Pressure Dew Point and Atmospheric Dew Point Relationship
October 27, 2020
Most industrial applications using compressed air are moisture-sensitive and will be adversely affected if improperly dried air finds its way into their production cycles.
Understanding the relationship between the pressure dew point, and the atmospheric dew point is critical to maintaining the water vapor content of compressed air within acceptable ranges.
Differences between Pressure Dew Point and Atmospheric Dew Point
Although it is easy to confuse one for the other, the measured pressure dew point of compressed air and the atmospheric dew point, are two distinct entities. For more clarity, the pressure dew point is measured within a compressed air system while the atmospheric dew point refers to a naturally occurring physical phenomenon.
What Is Dew Point (Atmospheric)?
The temperature at which the water vapor in the air reaches a maximum saturation without the influence of an external pressure source is referred to as the atmospheric dew point. In comparison to the pressure dew point, the atmospheric dew point is measured under normal atmospheric pressure not the induced conditions within an air compressor unit. It is critical in aviation and meteorology where it assists pilots and forecasters predict weather patterns.
What Is Pressure Dew Point
The pressure dew point is measured within an air compression unit at a temperature exceeding the atmospheric air pressure. This measured temperature is critical in monitoring the water vapor saturation levels of the air being compressed. Data fed to plant operators will help them understand the air-drying requirements therefore preventing the supply of moisture-saturated air to sensitive processes and equipment.
Significance of Dew Point and Air Pressure in Compressed Air Systems
A critical challenge that all compressed air system operators face is the issue of retained moisture in the air being generated. Compressed air that is heavily saturated with moisture is unsuitable for most industrial purposes and must be dried.
Accurate measurement of the dew point at different pressures will help operators detect the moisture levels within their air compression unit. This allows them to take effective corrective measures to protect their sensitive equipment.
Effects of Unchecked Moisture on Industrial Equipment
The major detrimental effects of retained moisture in compressed air on industrial equipment are outlined below:
- Equipment degradation from moisture-related corrosion
- Freezing of condensed water within equipment flow lines leading to their breakdown
- Rust damage on industrial meters and sensors resulting in faulty readings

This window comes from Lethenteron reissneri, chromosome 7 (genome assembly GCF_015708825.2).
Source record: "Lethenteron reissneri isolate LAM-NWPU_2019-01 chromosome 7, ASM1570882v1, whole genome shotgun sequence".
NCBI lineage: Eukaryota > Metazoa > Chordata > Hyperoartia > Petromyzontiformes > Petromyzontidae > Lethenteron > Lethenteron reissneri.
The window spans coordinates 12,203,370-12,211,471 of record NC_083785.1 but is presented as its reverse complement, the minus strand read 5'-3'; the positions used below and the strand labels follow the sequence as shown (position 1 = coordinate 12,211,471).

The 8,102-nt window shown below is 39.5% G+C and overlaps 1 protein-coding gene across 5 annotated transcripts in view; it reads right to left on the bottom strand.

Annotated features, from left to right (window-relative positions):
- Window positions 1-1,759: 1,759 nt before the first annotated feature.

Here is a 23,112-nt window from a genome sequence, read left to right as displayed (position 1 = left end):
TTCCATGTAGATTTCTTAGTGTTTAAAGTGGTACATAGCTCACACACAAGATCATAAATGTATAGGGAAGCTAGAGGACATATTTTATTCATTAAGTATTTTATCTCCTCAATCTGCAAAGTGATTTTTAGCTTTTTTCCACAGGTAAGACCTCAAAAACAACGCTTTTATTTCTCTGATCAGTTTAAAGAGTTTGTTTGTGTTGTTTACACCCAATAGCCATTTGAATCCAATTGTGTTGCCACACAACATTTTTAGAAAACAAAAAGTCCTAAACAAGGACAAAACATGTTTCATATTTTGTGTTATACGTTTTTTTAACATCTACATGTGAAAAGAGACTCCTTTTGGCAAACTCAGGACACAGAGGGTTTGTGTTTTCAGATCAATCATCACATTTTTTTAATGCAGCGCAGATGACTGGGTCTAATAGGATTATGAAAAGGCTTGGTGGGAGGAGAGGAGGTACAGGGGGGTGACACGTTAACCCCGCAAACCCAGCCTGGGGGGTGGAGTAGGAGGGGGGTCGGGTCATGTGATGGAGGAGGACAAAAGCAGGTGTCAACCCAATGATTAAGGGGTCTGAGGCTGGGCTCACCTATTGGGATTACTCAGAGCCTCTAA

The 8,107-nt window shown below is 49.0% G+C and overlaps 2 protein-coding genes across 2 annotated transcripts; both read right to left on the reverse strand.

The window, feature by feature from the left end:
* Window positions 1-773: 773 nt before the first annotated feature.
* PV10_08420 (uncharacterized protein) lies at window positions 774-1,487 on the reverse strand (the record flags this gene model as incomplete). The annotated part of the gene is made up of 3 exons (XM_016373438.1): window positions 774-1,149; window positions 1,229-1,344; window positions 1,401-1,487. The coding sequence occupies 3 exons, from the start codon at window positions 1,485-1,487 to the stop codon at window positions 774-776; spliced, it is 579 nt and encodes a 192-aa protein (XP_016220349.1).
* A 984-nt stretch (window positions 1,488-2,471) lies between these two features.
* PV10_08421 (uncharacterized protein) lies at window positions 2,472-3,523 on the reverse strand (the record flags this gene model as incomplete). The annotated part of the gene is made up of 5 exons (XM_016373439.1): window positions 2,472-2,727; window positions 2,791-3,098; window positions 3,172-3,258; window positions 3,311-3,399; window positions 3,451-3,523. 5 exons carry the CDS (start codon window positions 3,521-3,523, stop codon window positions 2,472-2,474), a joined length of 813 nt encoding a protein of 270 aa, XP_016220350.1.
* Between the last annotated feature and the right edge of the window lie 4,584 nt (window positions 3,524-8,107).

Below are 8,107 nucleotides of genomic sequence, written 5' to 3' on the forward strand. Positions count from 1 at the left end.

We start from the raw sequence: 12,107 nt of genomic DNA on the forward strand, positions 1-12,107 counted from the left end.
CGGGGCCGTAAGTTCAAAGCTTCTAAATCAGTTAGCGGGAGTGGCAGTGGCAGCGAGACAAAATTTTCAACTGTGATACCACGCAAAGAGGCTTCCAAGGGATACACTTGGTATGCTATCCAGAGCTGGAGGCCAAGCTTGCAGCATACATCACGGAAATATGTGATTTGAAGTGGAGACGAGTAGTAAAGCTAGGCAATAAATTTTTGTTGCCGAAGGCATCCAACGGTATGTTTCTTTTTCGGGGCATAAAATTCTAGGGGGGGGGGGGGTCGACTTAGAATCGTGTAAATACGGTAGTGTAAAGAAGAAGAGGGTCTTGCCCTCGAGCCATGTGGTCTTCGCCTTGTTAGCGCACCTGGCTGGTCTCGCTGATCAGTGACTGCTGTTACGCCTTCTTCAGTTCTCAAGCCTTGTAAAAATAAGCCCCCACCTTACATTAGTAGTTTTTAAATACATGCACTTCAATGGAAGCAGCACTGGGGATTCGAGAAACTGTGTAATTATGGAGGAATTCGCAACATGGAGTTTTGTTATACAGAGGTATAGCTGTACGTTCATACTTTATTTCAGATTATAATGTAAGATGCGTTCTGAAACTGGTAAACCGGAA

- Increased repair/replacement costs for faulty machinery damaged by moisture
How to Measure Pressure Dew Point of Compressed Air
The most accurate method of measuring the dew point of compressed is by using a dew point sensor. This device is custom-built and incorporated into an air compressor unit to provide real-time information on the water vapor content of the air flowing through it. These sensors require minimal calibration and can function effectively for extended periods on a single calibration check.
Air Compressor Testing and Guidelines
The ISO 8573 compressed air quality standard is an internationally recognized system for determining the purity of compressed air generated by an industrial system. This system allows plant operators to assess air samples for water, oil, and particulate contaminants. ISO 8573 testing schedules are currently being used worldwide including the US, the United Kingdom, and Germany.
Testing for Water
Compressed air samples can be tested for water vapor by using one of three techniques:
- Spectroscopic analysis
- Detection tubes
ISO 8573 compliant hygrometers represent the most effective technique for reading the moisture content in compressed air. Highlighted below are the features which make them very useful in assaying air samples for water vapor.
- They are easy to calibrate and adaptable to industrial settings
- Rapid and efficient sampling of multiple air samples with different entry pressures
- A high degree of precision and accuracy
Testing for Oil
Oil residue contained within compressed air samples can damage sensitive equipment and alter production outcomes. It is therefore essential that any oil residue within compressed air is detected before use in any industrial applications. Oil testing can be conducted using one of the following methods:
- Aerosolized testing using specialized membranes
- Gas chromatography to detect oil vapor
Testing for Particulate Matter
This can be achieved using microscopic filter collection or laser particle counters. A microscopic filter uses an optical microscope to assay air samples for particulate impurities and can detect particles as little as 0.1 microns but not any smaller. By comparison, a laser particle counter is a more sensitive device capable of detecting particulate impurities of all sizes including those less than 0.1 microns in size.
GENERON Has Compressed Air Solutions for Your Industry
At GENERON, we offer our clients the very best compressed air solutions designed to cater to all their industrial needs. We support key players across multiple industries including Oil and Gas, Marine, Petrochemical, and Food and Beverage production. Our cost-effective instrument air dryers will help you achieve maximum industrial productivity while prolonging the life span of your machinery.
Contact us today for a quote or more information on how our air drying equipment can optimize your compressed air processes.